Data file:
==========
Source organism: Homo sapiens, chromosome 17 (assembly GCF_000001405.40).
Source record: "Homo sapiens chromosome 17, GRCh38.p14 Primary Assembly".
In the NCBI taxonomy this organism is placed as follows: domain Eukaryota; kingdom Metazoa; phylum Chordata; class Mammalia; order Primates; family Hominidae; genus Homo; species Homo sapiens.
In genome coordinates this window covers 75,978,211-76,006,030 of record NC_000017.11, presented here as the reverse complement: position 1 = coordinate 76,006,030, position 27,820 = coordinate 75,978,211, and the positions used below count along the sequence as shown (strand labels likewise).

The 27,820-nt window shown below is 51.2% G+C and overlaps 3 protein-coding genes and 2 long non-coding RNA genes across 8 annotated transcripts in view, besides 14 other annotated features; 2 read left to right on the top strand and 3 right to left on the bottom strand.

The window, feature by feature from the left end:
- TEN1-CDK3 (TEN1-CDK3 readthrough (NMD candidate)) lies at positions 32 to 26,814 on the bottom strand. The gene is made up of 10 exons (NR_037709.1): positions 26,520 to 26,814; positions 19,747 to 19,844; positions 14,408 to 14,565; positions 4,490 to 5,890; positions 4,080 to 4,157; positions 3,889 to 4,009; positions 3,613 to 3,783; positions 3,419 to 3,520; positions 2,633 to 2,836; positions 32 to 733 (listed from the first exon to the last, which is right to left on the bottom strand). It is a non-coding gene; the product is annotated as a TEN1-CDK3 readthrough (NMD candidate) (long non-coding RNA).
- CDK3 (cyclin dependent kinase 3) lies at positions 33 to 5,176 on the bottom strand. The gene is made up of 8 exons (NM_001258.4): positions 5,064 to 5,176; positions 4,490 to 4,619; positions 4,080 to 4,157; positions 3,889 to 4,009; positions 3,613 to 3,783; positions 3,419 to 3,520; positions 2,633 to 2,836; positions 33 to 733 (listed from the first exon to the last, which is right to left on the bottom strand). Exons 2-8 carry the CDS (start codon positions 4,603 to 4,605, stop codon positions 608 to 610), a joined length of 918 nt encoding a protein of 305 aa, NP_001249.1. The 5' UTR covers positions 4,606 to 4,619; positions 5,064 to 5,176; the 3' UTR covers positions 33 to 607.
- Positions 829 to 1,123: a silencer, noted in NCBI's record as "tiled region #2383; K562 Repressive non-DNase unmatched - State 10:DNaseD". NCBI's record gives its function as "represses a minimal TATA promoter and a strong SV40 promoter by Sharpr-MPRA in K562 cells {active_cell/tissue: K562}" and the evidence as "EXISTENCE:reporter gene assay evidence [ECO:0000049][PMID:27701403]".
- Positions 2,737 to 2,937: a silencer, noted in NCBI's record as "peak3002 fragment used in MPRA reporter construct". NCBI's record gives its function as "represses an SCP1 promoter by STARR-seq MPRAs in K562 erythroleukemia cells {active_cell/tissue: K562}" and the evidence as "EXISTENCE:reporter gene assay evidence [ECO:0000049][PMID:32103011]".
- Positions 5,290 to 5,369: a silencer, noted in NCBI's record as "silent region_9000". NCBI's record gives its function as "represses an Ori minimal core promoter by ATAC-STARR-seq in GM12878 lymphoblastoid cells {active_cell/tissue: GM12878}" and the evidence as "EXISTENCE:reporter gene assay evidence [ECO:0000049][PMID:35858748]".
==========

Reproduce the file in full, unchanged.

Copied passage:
Source organism: Homo sapiens, chromosome 17 (assembly GCF_000001405.40).
Source record: "Homo sapiens chromosome 17, GRCh38.p14 Primary Assembly".
In the NCBI taxonomy this organism is placed as follows: domain Eukaryota; kingdom Metazoa; phylum Chordata; class Mammalia; order Primates; family Hominidae; genus Homo; species Homo sapiens.
In genome coordinates this window covers 75,978,211-76,006,030 of record NC_000017.11, presented here as the reverse complement: position 1 = coordinate 76,006,030, position 27,820 = coordinate 75,978,211, and the positions used below count along the sequence as shown (strand labels likewise).

The 27,820-nt window shown below is 51.2% G+C and overlaps 3 protein-coding genes and 2 long non-coding RNA genes across 8 annotated transcripts in view, besides 14 other annotated features; 2 read left to right on the top strand and 3 right to left on the bottom strand.

The window, feature by feature from the left end:
- TEN1-CDK3 (TEN1-CDK3 readthrough (NMD candidate)) lies at positions 32 to 26,814 on the bottom strand. The gene is made up of 10 exons (NR_037709.1): positions 26,520 to 26,814; positions 19,747 to 19,844; positions 14,408 to 14,565; positions 4,490 to 5,890; positions 4,080 to 4,157; positions 3,889 to 4,009; positions 3,613 to 3,783; positions 3,419 to 3,520; positions 2,633 to 2,836; positions 32 to 733 (listed from the first exon to the last, which is right to left on the bottom strand). It is a non-coding gene; the product is annotated as a TEN1-CDK3 readthrough (NMD candidate) (long non-coding RNA).
- CDK3 (cyclin dependent kinase 3) lies at positions 33 to 5,176 on the bottom strand. The gene is made up of 8 exons (NM_001258.4): positions 5,064 to 5,176; positions 4,490 to 4,619; positions 4,080 to 4,157; positions 3,889 to 4,009; positions 3,613 to 3,783; positions 3,419 to 3,520; positions 2,633 to 2,836; positions 33 to 733 (listed from the first exon to the last, which is right to left on the bottom strand). Exons 2-8 carry the CDS (start codon positions 4,603 to 4,605, stop codon positions 608 to 610), a joined length of 918 nt encoding a protein of 305 aa, NP_001249.1. The 5' UTR covers positions 4,606 to 4,619; positions 5,064 to 5,176; the 3' UTR covers positions 33 to 607.
- Positions 829 to 1,123: a silencer, noted in NCBI's record as "tiled region #2383; K562 Repressive non-DNase unmatched - State 10:DNaseD". NCBI's record gives its function as "represses a minimal TATA promoter and a strong SV40 promoter by Sharpr-MPRA in K562 cells {active_cell/tissue: K562}" and the evidence as "EXISTENCE:reporter gene assay evidence [ECO:0000049][PMID:27701403]".
- Positions 2,737 to 2,937: a silencer, noted in NCBI's record as "peak3002 fragment used in MPRA reporter construct". NCBI's record gives its function as "represses an SCP1 promoter by STARR-seq MPRAs in K562 erythroleukemia cells {active_cell/tissue: K562}" and the evidence as "EXISTENCE:reporter gene assay evidence [ECO:0000049][PMID:32103011]".
- Positions 5,290 to 5,369: a silencer, noted in NCBI's record as "silent region_9000". NCBI's record gives its function as "represses an Ori minimal core promoter by ATAC-STARR-seq in GM12878 lymphoblastoid cells {active_cell/tissue: GM12878}" and the evidence as "EXISTENCE:reporter gene assay evidence [ECO:0000049][PMID:35858748]".